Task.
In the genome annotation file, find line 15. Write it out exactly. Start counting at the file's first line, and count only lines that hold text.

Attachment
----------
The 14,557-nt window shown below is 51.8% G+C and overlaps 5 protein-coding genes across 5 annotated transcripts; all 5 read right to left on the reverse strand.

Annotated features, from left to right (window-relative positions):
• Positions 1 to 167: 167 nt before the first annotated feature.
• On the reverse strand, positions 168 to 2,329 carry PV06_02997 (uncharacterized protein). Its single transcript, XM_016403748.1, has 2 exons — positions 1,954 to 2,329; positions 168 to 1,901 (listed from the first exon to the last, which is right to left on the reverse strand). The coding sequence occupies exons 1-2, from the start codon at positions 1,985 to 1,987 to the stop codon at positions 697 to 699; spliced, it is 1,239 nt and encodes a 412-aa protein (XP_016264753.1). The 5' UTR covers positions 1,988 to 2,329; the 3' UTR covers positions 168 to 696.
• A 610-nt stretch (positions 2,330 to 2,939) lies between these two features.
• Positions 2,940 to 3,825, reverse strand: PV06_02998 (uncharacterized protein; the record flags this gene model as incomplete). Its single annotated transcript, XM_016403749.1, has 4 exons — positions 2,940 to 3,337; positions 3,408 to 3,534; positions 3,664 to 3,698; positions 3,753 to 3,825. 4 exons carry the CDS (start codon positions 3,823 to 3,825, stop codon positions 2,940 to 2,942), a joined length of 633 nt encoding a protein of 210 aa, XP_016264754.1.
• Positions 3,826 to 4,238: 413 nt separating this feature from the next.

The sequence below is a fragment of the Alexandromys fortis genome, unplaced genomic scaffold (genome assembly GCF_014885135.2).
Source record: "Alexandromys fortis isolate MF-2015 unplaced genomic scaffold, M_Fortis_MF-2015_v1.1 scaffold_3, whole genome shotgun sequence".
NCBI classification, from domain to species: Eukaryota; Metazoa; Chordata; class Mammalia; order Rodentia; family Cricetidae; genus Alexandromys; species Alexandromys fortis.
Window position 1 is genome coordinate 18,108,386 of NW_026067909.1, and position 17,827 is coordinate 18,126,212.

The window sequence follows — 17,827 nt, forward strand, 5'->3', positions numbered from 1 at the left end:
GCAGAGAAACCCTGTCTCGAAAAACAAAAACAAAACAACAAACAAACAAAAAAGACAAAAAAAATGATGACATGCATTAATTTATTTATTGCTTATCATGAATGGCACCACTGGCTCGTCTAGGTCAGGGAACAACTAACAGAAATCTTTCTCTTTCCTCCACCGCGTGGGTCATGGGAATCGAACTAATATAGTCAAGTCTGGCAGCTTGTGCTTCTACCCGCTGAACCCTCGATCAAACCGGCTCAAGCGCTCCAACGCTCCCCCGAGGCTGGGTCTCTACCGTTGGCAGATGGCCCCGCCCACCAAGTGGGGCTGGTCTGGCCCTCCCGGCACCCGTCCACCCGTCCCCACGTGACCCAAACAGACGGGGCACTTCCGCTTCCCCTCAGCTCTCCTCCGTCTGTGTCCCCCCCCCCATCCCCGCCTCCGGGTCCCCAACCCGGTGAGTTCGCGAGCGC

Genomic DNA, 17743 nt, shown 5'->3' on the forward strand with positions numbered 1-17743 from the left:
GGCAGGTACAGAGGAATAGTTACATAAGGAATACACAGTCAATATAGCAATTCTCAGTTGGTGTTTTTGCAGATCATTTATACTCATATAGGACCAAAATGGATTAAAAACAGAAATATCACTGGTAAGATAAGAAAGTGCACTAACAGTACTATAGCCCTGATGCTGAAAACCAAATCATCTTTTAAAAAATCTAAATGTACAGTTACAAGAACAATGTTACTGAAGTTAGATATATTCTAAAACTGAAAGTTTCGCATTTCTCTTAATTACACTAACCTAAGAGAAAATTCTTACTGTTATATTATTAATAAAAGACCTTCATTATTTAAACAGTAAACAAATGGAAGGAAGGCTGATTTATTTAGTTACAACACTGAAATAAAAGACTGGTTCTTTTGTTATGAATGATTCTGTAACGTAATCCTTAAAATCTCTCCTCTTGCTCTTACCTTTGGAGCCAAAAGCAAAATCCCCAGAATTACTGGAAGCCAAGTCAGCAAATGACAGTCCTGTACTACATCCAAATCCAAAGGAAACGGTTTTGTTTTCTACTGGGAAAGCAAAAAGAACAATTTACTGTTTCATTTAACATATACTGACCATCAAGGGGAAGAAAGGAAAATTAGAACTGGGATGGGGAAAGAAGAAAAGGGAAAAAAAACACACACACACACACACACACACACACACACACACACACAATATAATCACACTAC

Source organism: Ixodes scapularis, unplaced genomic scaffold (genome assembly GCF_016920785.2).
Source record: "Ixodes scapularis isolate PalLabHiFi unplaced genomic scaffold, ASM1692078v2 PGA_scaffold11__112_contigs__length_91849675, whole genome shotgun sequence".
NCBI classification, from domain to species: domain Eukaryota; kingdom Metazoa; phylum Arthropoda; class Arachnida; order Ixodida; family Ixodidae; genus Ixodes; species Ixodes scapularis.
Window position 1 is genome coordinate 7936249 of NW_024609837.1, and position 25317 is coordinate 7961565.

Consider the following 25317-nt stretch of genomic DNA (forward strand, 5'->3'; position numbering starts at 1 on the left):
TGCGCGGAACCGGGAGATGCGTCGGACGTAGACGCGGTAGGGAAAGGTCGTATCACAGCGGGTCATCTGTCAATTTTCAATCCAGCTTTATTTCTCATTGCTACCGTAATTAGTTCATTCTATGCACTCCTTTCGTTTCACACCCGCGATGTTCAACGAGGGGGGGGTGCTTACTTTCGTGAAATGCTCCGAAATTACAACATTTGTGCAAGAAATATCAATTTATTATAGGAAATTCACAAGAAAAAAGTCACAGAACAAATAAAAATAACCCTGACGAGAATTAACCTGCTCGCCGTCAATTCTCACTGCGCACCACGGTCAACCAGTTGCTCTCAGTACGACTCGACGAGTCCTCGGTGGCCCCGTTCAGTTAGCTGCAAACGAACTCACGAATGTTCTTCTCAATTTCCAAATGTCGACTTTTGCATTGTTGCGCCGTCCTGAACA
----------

GGCAGGTACAGAGGAATAGTTACATAAGGAATACACAGTCAATATAGCAATTCTCAGTTGGTGTTTTTGCAGATCATTTATACTCATATAGGACCAAAATGGATTAAAAACAGAAATATCACTGGTAAGATAAGAAAGTGCACTAACAGTACTATAGCCCTGATGCTGAAAACCAAATCATCTTTTAAAAAATCTAAATGTACAGTTACAAGAACAATGTTACTGAAGTTAGATATATTCTAAAACTGAAAGTTTCGCATTTCTCTTAATTACACTAACCTAAGAGAAAATTCTTACTGTTATATTATTAATAAAAGACCTTCATTATTTAAACAGTAAACAAATGGAAGGAAGGCTGATTTATTTAGTTACAACACTGAAATAAAAGACTGGTTCTTTTGTTATGAATGATTCTGTAACGTAATCCTTAAAATCTCTCCTCTTGCTCTTACCTTTGGAGCCAAAAGCAAAATCCCCAGAATTACTGGAAGCCAAGTCAGCAAATGACAGTCCTGTACTACATCCAAATCCAAAGGAAACGGTTTTGTTTTCTACTGGGAAAGCAAAAAGAACAATTTACTGTTTCATTTAACATATACTGACCATCAAGGGGAAGAAAGGAAAATTAGAACTGGGATGGGGAAAGAAGAAAAGGGAAAAAAAACACACACACACACACACACACACACACACACACACACACAATATAATCACACTAC